Whittle: Want something to quack about?
Tuesday, May 14, 2013 9:33 am
By DAN WHITTLE
What's that "quackin'" sound?
On behalf of the community, the Murfreesboro Post's "quack" news team is trackin' the quackin' to the annual Duck Derby's new pond, to wit, the Murfreesboro Sportscom…that hopefully, will be awash with new donated funds to benefit Rutherford and Cannon Counties' Child Advocacy Center.
"Queen of Quack" Kristin Demos has been depositing duck steps all around, advertising the good that donated duck money does in benefitting children, by protecting their rights in legal court and custody matters.
For example, you can't step in Demos Steakhouse without stepping on a biggo "Duck Foot Step," advertising the Duck Derby scheduled to float to a finish May 18, following a series of quacking promotion events throughout the community.
Mrs. Demos was asked what it's been like to wear the designated "Queen of Quack" crown the past seven years, raising money to combat child abuse in Rutherford and Cannon Counties.
"Wearing that crown is the fun part, a part of the campaign that husband Peter says is the perfect title for me, but I'm sure he's not speaking of my mouth in relation to quacking," the Queen quacked.
But then, the Duck Derby chairwoman got serious…very serious about the campaign.
"I brought the Duck Derby race to Murfreesboro seven years ago, and I can't say enough about the volunteers and good-hearted individuals and corporate donors who trigger the funds that go the Child Advocacy Centers," Kristin confirmed.
"We live in a very blessed community, so many people don't realize we have child abuse in Rutherford County," Kristin added. "In the past 13 years, for example, just in our county alone, there have been more than 8000 cases of child abuse.
"So you can see the vital need we have in raising funds to help fight child abuse, through the Child Advocacy Center," the Quack Queen added.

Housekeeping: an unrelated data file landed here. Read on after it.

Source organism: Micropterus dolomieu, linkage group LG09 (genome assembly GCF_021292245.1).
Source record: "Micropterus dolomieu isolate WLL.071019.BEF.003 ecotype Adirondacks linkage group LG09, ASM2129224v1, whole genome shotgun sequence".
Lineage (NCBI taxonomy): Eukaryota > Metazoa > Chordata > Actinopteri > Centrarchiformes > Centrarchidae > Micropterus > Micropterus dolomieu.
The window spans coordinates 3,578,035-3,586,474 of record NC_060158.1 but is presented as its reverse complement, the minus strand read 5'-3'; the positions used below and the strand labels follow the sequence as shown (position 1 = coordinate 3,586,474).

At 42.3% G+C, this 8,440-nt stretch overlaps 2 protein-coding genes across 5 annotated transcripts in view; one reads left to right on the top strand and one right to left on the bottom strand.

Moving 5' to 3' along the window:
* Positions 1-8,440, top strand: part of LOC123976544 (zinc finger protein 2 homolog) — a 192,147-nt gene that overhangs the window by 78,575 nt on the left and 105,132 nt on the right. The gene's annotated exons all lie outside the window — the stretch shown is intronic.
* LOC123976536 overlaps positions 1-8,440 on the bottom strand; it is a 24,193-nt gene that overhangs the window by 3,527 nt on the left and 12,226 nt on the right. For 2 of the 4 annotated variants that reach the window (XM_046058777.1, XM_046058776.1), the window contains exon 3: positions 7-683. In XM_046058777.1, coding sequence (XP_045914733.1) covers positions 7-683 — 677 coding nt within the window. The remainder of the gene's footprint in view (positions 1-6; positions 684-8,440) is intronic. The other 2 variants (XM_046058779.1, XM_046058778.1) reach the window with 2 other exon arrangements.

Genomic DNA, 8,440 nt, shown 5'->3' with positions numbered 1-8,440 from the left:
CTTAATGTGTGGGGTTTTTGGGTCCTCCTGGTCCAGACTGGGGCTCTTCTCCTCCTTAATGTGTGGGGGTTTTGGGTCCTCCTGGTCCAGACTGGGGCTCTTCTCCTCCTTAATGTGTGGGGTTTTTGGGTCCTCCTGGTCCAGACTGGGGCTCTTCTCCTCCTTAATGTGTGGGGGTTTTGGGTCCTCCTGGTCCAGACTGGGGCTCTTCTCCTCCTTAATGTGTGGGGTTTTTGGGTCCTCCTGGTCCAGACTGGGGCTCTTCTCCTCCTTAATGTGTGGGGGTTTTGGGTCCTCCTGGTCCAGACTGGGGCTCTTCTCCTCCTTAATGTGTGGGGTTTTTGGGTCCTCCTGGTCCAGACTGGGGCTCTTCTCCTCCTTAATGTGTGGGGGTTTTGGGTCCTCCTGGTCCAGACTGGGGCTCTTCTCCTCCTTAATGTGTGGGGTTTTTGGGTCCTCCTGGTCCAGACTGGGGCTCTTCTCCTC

The Child Advocacy Center provides services to victims of child abuse, child sexual abuse and drug-endangered children while working with the Department of Children's Services, law enforcement and the District Attorney's office.
"Being in the perimeter of law enforcement for a number of years I have seen the positive results the child advocacy center does, in protecting the children that cannot protect themselves. Located here in the old jail in Woodbury, the support through the duck derby is vital and they are always in need for operational money to continue to protect children," said Woodbury Mayor Harold Patrick.
Murfreesboro Mayor Tommy Bragg did not hesitate to brag on the Queen of Quack and her duck-stepping devotees.
"Giving back to our community takes a lot of tireless work and devotion, so anytime we can encourage and support our charities and their volunteers, it's the right thing to do," Bragg said. "Kristin and her cast of volunteers have done great work in helping raise funds for child advocacy."
The Quack Queen is worried, however, leading into the final Duck Derby days!
"Our Duck sales are coming in slow, maybe due to changing our "pond" from Stone's River to Murfreesboro Sportscom, which means we had to move our campaign up a month, from June to May 18," Kristin noted. "Last year, we sold 6000 ducks that raised $75,000 for the Child Advocacy Center."
This year's Duck-tivities include a chance to win more than just the race: "All 'duck-tivities' are set to begin sharply at 1 p.m. when our ducks will line up for competition. Our slogan this year is 'Adopt Some Ducks…and win $5000 bucks.'"
There's more for Kristin to "Quack" about: "Join us for the first annual DUCK-0-LYMPICS FOR Big Quackers (adults) and Little Quackers (children) to compete for the coveted 'Strongest Quacker of the 'Boro.' These competitions include hula hoops, a 3-legged webbed foot race, kettle bell competition and much more, not to forget the Big Quack-O-Bunga Slide there at pool side."
All Duck-tivities are set from 1-4 p.m. with the Corporate Quack-Off at 2:30 p.m. The winner's race is set to begin at 3:33 p.m.
Persons needing more information can call the Child Advocacy Center at 867-9000.